I leave the Albergue Verde in Hospital de Orbigo after another excellent stay. The food itself was just as good as last year. After all the somewhat limited pilgrims menus, it was good to be treated to a full vegetarian feast.
I turn right at the end if the village towards Vilares de Orbigo. The ten mile route is the longer of two options but the other follows a noisy road, I’ll take longer and quieter over shorter and louder anytime. Why some of the others don’t follow suit I don’t know.
I walk for a couple of hours and sure enough, the same, red, crumbling building is still there. David, who owns this place in the middle of nowhere, an hour from Astorga, dreams of turning it into an Albergue. For the time being, he tends to a stall by the side of the trail brimming with healthy food and juices. He pokes some wood in the stove to keep a constant supply of hot water for the coffee and tea and he remembers me from last year. I eat more than my fair share of peanut butter, olives, nuts and melon, stuff 5 Euros in the donation box, return his hug and wish him well.
David’s stall just before Astorga – A welcome change from the pilgrims menu and a great snack stop
I drop down to Astorga, a pleasant large town but it’s market day. The streets are clogged with hundreds, no thousands, of people roaming around aimlessly with their hands clasped behind their backs looking for nothing in particular. I squeeze past them, wait patiently behind others, stop for oncoming shoppers, then engage first gear and accelerate the hell out of it all.
I figure I can reach Rabanal del Camino by mid-afternoon. It’s a modest 300 metres above me but the incline is gentle. The Montes de Leon are hovering right over me now and I look forward to the fresh, cooler, mountain air.
Galicia, the final province of the Camino beckons with it’s hills and subdued tracks rolling through emerald green countryside. Its Celtic roots are reflected in some of the traditions, cuisine and music.
I arrive in Rabanal and head straight for the Albergue Gaucelmo where I stayed in 2002. It’s run by the English St James Brotherhood and I have fond memories of afternoon tea with biscuits, a building of character, a real fire despite it being too warm now and approachable staff.
Jose, a local from Villafranca, spends his days carving shells for the pilgrims
I walk through the arch into the courtyard and perhaps ten pilgrims are gathered around a table with the staff, indeed drinking tea.
“Afternoon tea!” I exclaim, smiling. “How very civilised.”
I’m informed that they have run out of Earl Grey but will English Breakfast suffice? Of course I reply, laughing at the sheer preposterousness of drinking tea with the English in the middle of the Spanish mountains. I enjoy a good stay and leave early in the morning, happy to have good memories re-kindled.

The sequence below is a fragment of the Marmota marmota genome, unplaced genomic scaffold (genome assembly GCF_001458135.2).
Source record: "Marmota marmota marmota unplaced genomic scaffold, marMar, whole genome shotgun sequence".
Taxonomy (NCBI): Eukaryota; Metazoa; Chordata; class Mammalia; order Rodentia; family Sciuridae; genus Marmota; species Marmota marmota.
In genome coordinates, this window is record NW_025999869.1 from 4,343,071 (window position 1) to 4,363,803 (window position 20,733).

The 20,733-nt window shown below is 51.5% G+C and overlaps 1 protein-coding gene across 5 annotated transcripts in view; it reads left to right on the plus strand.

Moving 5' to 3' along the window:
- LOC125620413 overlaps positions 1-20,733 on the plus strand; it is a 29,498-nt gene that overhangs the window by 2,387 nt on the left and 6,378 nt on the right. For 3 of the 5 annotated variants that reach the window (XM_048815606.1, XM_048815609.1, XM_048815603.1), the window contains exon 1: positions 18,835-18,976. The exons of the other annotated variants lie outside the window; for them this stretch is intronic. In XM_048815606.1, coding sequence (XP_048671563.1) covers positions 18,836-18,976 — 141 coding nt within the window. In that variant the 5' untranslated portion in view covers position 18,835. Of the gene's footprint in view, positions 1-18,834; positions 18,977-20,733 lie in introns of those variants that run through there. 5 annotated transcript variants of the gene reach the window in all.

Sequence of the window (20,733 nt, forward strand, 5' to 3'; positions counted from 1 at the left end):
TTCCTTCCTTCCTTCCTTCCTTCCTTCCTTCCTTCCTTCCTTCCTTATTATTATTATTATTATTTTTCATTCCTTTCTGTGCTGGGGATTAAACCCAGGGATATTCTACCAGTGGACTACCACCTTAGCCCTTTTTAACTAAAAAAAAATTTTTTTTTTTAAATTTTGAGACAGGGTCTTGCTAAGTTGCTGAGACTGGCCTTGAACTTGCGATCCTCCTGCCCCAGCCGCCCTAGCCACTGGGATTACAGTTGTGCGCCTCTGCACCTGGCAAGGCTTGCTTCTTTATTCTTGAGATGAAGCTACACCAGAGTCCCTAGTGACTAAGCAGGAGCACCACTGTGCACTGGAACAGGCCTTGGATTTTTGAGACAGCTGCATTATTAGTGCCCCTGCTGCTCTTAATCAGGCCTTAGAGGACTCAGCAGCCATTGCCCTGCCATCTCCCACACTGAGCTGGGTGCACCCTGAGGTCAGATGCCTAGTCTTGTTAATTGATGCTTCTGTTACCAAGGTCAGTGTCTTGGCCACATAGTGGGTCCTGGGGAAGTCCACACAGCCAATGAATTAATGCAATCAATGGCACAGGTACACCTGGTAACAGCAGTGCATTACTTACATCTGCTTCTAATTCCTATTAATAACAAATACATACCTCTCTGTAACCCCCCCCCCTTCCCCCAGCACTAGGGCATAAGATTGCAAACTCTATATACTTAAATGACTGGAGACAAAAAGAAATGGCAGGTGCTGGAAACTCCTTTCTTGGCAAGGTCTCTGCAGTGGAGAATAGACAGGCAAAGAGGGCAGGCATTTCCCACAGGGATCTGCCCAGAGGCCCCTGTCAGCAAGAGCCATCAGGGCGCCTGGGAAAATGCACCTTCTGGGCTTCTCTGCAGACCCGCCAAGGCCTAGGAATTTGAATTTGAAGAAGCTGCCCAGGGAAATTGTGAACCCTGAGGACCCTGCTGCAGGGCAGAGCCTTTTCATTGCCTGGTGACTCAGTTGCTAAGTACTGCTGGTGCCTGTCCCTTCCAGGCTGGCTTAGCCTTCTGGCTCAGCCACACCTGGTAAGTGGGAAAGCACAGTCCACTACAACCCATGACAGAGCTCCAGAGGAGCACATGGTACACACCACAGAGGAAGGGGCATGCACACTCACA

I climb to the Cruz de Ferro, the highest point of the Camino Francais in Spain at 1528 metres. This tall, wooden pole topped with an iron cross is one of the better known landmarks on the trail. Pilgrims leave a memento here, usually a small stone carried from where they live, as a symbol of leaving their worries behind. I leave nothing but somewhere under the pile of stones is a silver pendent from the cathedral in Le Puy en Velay, France, which I left during my first walk on the Camino in 2002.
This guy’s feet look in way better shape than mine
A long stretch of around 10 miles bobbles up and down with wonderful views before I reach Molinaseca. Children play in the Rio Meruela under the bridge, cooling off in the heat although the mountains have cooled my environment. Ponferrada is only four miles away but takes ages to arrive, as I remember it did last time. The Camino skirts this large town to the south before emerging to the surreal sight of the Templars castle, the Castillo del Temple. Beautifully preserved, it’s turrets and stone work, with the Spanish flag motionless takes my breath away.
I move off but relent and re-visit the little cafe opposite for some hot chocolate and churros (small donut rings). The Albergue lies about 1/2 a mile away but when I reach it, a queue of pilgrims stretches out the door. I glance in one of the windows to see a small room, one of several, brimming with pilgrims. It looks stifling in there and I relent, check the bank balance and succumb to a half decent hotel for the night.
Vilafranca del Beirzo holds fond memories. It’s an attractive little town and I spent some four weeks here in 2002. Waiting for a friend to arrive to walk the last section with me, I worked on a new extension for Jato, the owner. I’m not staying this time, keen to keep my memories as they are.
I dip down into the town, eat some food and drink some water before climbing steeply. The two options leaving Villafranca entail either a six mile road walk or a seven mile alternative that climbs up to fantastic views. I pick the latter and peer down at a line of pilgrims weaving along the road. I question why they have taken this route when they could be in the cooler air, away from the traffic, walking through chestnut woods. I don’t find any answers.
Pilgrims dot the road walk as I climb into the mountains
Take the road or pass through here? Not too difficult really
I fall down to Trabadelo and follow a quieter road to Las Herrerias, La Portela de Valcarce, and finally arrive in Ambasmestas. Angel, the owner of the Das Animas Albergue, shows me the dorm which is empty save one other Spanish cyclist.
I go to bed early, perhaps around 9pm. I need my strength for tomorrow as the climb up to O Cebreiro beckons and another long day is imminent